ISE OWO – this is a soul piece which takes its roots from the traditional Apala music. Guest artist Johnny Haastrup accompanies Orlando on the vocals. SOLO HIT – an instrumental piece composed by lead trumpeter, Eddy Fayehun. It affords the various sections in the ensemble a bit of expression.
ONISURU – Orlando's seemingly inexhaustible supply of beautiful introductions is amazing. The opening passage of this number makes me wonder if he will ever run out of ideas. Notice the beautiful alto-sax phrases which Orlando injects when the wind instruments take over.
SIDE TWO: WAKALOLE – an invitation to the composer's darling, is introduced by Niyi Omilabu's guitar with a repeated theme he carries right till the end of the piece. The song itself has an easy beat quite appropriate to the lyrics. MA FAGBA SE YEYE – a piece of advice to both young and old. The arrangement is quite brilliant especially the delightful obligations by the wind section. BOJUBARI – this is another traditional piece dressed in the rhythmic guise of soul. The rhythm, however, crosses into "Wachamba" under the sax solo but drifts back into the original beat when the singers come up again. Vocal by Johnny Haastrup and Orlando Julius. MY GIRL – a Robinson White composition made popular by the late Otis Redding. On this album it is played a la Orlando Julius with an intriguing admixture of rhythmic influences. Guest artist Johnny Haastrup does the lead singing.
JAGUA NANA – the number that brought the band into recognition climaxes the album. It is here given a contemporary arrangement and lilts along with as much toe-teasing vigour as the original.
This album goes to prove that the Modern Aces swing as hard as the best of them if not harder.


Born in 1943 in Ikole-Ekiti in Ondo State, Nigeria, Orlando Julius Ekemode (“Orlando was really a nickname, taken from the Nigerian actor, Orlando Martins“) had started in music from an early age, becoming the school drummer and learning flute, bugle and other instruments at St Peters Anglican School in Ikole-Ekiti.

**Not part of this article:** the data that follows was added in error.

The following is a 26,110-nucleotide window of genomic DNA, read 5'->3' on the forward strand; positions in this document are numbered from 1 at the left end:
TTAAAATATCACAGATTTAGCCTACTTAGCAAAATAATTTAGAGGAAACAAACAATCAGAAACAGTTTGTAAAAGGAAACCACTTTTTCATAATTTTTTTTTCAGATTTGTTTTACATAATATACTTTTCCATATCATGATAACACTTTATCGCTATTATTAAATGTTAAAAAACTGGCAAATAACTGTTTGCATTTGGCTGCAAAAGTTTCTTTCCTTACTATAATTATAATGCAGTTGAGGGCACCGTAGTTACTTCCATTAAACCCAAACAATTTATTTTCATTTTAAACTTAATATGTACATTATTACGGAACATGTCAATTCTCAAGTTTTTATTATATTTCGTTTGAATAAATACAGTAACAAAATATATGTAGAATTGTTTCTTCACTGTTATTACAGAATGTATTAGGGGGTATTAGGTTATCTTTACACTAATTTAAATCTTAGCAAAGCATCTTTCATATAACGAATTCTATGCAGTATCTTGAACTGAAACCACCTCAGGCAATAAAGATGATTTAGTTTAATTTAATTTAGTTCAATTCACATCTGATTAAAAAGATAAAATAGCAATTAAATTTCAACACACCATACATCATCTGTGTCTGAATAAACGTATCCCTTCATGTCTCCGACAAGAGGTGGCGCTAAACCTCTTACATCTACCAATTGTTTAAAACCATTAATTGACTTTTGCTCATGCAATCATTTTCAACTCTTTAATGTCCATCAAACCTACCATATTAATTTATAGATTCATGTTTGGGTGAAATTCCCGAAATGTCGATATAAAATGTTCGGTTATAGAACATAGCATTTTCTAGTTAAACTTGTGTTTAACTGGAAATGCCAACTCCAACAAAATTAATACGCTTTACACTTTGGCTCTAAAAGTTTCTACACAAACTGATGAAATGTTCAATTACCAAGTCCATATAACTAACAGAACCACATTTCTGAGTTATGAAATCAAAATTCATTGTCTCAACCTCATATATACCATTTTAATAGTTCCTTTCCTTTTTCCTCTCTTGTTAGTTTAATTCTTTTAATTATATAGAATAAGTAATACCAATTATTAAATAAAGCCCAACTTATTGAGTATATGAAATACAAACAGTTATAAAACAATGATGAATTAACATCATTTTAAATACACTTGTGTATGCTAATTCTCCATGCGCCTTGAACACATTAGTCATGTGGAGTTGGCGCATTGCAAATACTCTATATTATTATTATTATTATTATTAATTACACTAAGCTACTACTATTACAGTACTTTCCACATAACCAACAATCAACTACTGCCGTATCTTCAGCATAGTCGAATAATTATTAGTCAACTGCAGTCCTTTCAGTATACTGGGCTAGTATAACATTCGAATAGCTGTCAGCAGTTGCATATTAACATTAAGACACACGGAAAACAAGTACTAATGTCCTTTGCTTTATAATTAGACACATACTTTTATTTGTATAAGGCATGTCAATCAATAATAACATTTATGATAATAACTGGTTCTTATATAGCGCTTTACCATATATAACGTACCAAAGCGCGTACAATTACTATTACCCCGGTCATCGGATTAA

“My father died when I was still young so I wasn’t able to continue education after High School,“ remembers OJ. “I told my Mum that I wanted to go to Ibadan, the capital at the time. I reached there in 1957 and went to different clubs at night where bands were playing highlife and juju. I would sit by the stage, watch them and ask if I could feature with them. I was a small boy. One musician said, ’give him a chance!’ and they let me play drums. The crowds loved it and began spraying my forehead with money.

“The same year, I met a guy called Jazz Romero who used to practise outside his house, playing different instruments. I watched him play, watched his fingering and we became friends. I asked him to teach me to play sax. At that time, The Western region Premier Obafemi Awolowo wanted to put music in schools (it was compulsory to learn music at school in Ghana at the time but not in Nigeria). Awolowo decided to raise money to buy instruments and created a central HQ in Ibadan. Any West African could come to that place and learn for free. I was taught by one of the teachers and picked up different instruments – various different drums, the sax and others. I was a fast learner.

“Back in the late ‘50s in Ibadan, because I’m a sax player I started listening a lot to Louis Armstrong’s band, Charlie Parker and Coltrane. There was a shopping centre called Kingsway that stocked records from UK and US and that’s how I started hearing jazz records. Friends like Papa Sidmus and others would come to the club where I played and I would go to their houses afterwards to listen to all kinds of music.

 “On the radio, we only had one station at the time, Radio Nigeria. Not many people could afford to buy radio sets so the government used Rediffusion. They installed a speaker in each house which had a knob to turn the volume down or up – you couldn’t turn it off. At that time, they played both Nigerian music and a lot of foreign music – American, jazz, blues, Afro Cuban, all types.“